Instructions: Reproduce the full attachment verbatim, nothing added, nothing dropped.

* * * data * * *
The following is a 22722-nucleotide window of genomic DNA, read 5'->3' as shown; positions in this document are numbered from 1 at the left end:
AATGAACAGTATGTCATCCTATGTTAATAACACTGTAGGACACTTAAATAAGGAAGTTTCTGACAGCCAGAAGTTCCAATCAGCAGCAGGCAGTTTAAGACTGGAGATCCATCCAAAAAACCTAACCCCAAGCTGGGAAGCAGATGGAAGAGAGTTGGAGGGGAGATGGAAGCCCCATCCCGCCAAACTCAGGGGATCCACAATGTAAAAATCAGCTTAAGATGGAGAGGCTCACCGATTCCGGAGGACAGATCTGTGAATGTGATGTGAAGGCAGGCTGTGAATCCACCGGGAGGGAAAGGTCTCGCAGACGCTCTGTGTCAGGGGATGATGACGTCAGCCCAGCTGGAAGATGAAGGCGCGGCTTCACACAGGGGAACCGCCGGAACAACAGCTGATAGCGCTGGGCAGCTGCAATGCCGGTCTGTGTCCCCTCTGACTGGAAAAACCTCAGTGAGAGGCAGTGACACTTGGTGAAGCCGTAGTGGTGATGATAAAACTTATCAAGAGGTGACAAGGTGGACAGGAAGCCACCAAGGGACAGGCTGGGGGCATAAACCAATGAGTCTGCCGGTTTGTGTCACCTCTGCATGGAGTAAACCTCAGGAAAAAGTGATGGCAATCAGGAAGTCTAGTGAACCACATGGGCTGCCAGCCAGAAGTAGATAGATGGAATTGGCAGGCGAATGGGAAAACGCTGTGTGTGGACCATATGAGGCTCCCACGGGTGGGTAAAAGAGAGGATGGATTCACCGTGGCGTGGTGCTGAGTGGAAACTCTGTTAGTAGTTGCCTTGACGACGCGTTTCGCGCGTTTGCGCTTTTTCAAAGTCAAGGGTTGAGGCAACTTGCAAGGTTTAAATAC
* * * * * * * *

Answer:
The following is a 22722-nucleotide window of genomic DNA, read 5'->3' as shown; positions in this document are numbered from 1 at the left end:
AATGAACAGTATGTCATCCTATGTTAATAACACTGTAGGACACTTAAATAAGGAAGTTTCTGACAGCCAGAAGTTCCAATCAGCAGCAGGCAGTTTAAGACTGGAGATCCATCCAAAAAACCTAACCCCAAGCTGGGAAGCAGATGGAAGAGAGTTGGAGGGGAGATGGAAGCCCCATCCCGCCAAACTCAGGGGATCCACAATGTAAAAATCAGCTTAAGATGGAGAGGCTCACCGATTCCGGAGGACAGATCTGTGAATGTGATGTGAAGGCAGGCTGTGAATCCACCGGGAGGGAAAGGTCTCGCAGACGCTCTGTGTCAGGGGATGATGACGTCAGCCCAGCTGGAAGATGAAGGCGCGGCTTCACACAGGGGAACCGCCGGAACAACAGCTGATAGCGCTGGGCAGCTGCAATGCCGGTCTGTGTCCCCTCTGACTGGAAAAACCTCAGTGAGAGGCAGTGACACTTGGTGAAGCCGTAGTGGTGATGATAAAACTTATCAAGAGGTGACAAGGTGGACAGGAAGCCACCAAGGGACAGGCTGGGGGCATAAACCAATGAGTCTGCCGGTTTGTGTCACCTCTGCATGGAGTAAACCTCAGGAAAAAGTGATGGCAATCAGGAAGTCTAGTGAACCACATGGGCTGCCAGCCAGAAGTAGATAGATGGAATTGGCAGGCGAATGGGAAAACGCTGTGTGTGGACCATATGAGGCTCCCACGGGTGGGTAAAAGAGAGGATGGATTCACCGTGGCGTGGTGCTGAGTGGAAACTCTGTTAGTAGTTGCCTTGACGACGCGTTTCGCGCGTTTGCGCTTTTTCAAAGTCAAGGGTTGAGGCAACTTGCAAGGTTTAAATAC